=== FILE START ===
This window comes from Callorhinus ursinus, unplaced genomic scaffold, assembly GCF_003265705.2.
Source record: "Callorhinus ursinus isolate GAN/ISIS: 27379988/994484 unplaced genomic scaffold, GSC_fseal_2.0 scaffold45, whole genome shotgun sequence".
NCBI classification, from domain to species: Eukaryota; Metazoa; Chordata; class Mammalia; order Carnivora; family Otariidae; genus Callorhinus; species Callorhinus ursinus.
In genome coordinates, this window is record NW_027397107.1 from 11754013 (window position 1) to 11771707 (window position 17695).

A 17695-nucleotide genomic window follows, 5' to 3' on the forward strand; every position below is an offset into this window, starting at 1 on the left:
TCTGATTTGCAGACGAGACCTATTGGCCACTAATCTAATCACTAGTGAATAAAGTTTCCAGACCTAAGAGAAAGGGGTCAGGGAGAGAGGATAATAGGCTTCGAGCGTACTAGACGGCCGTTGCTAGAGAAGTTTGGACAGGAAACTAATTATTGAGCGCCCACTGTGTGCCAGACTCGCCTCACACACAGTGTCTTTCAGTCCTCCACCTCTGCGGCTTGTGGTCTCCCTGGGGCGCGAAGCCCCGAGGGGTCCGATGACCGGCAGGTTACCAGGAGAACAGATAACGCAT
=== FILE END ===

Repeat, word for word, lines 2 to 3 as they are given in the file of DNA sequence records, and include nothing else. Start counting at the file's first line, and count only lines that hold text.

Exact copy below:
Source record: "Callorhinus ursinus isolate GAN/ISIS: 27379988/994484 unplaced genomic scaffold, GSC_fseal_2.0 scaffold45, whole genome shotgun sequence".
NCBI classification, from domain to species: Eukaryota; Metazoa; Chordata; class Mammalia; order Carnivora; family Otariidae; genus Callorhinus; species Callorhinus ursinus.